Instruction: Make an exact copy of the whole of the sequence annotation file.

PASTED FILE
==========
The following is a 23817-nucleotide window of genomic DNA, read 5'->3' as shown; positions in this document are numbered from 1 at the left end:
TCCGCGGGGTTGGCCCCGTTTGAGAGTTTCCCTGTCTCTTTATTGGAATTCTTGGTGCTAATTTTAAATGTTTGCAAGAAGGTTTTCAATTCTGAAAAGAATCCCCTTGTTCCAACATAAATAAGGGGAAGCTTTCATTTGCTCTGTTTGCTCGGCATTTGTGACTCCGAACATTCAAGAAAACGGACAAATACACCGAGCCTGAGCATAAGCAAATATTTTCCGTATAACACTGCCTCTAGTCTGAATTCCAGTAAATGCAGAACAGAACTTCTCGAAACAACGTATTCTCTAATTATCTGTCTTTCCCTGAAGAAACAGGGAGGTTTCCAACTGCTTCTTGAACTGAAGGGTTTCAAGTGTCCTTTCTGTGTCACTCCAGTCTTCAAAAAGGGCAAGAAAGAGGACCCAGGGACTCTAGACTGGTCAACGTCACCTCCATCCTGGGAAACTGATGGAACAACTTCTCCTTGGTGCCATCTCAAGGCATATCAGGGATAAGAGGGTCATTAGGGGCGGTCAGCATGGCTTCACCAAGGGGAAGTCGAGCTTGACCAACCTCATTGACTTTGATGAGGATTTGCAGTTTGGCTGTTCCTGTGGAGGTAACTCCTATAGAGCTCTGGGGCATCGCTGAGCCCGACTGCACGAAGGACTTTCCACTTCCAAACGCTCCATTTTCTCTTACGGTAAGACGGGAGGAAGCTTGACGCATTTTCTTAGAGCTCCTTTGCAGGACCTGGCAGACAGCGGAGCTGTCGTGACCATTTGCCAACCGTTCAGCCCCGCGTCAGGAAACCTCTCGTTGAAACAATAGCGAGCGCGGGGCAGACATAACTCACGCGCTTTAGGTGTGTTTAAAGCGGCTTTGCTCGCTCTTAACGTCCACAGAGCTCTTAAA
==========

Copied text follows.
The following is a 23817-nucleotide window of genomic DNA, read 5'->3' as shown; positions in this document are numbered from 1 at the left end:
TCCGCGGGGTTGGCCCCGTTTGAGAGTTTCCCTGTCTCTTTATTGGAATTCTTGGTGCTAATTTTAAATGTTTGCAAGAAGGTTTTCAATTCTGAAAAGAATCCCCTTGTTCCAACATAAATAAGGGGAAGCTTTCATTTGCTCTGTTTGCTCGGCATTTGTGACTCCGAACATTCAAGAAAACGGACAAATACACCGAGCCTGAGCATAAGCAAATATTTTCCGTATAACACTGCCTCTAGTCTGAATTCCAGTAAATGCAGAACAGAACTTCTCGAAACAACGTATTCTCTAATTATCTGTCTTTCCCTGAAGAAACAGGGAGGTTTCCAACTGCTTCTTGAACTGAAGGGTTTCAAGTGTCCTTTCTGTGTCACTCCAGTCTTCAAAAAGGGCAAGAAAGAGGACCCAGGGACTCTAGACTGGTCAACGTCACCTCCATCCTGGGAAACTGATGGAACAACTTCTCCTTGGTGCCATCTCAAGGCATATCAGGGATAAGAGGGTCATTAGGGGCGGTCAGCATGGCTTCACCAAGGGGAAGTCGAGCTTGACCAACCTCATTGACTTTGATGAGGATTTGCAGTTTGGCTGTTCCTGTGGAGGTAACTCCTATAGAGCTCTGGGGCATCGCTGAGCCCGACTGCACGAAGGACTTTCCACTTCCAAACGCTCCATTTTCTCTTACGGTAAGACGGGAGGAAGCTTGACGCATTTTCTTAGAGCTCCTTTGCAGGACCTGGCAGACAGCGGAGCTGTCGTGACCATTTGCCAACCGTTCAGCCCCGCGTCAGGAAACCTCTCGTTGAAACAATAGCGAGCGCGGGGCAGACATAACTCACGCGCTTTAGGTGTGTTTAAAGCGGCTTTGCTCGCTCTTAACGTCCACAGAGCTCTTAAA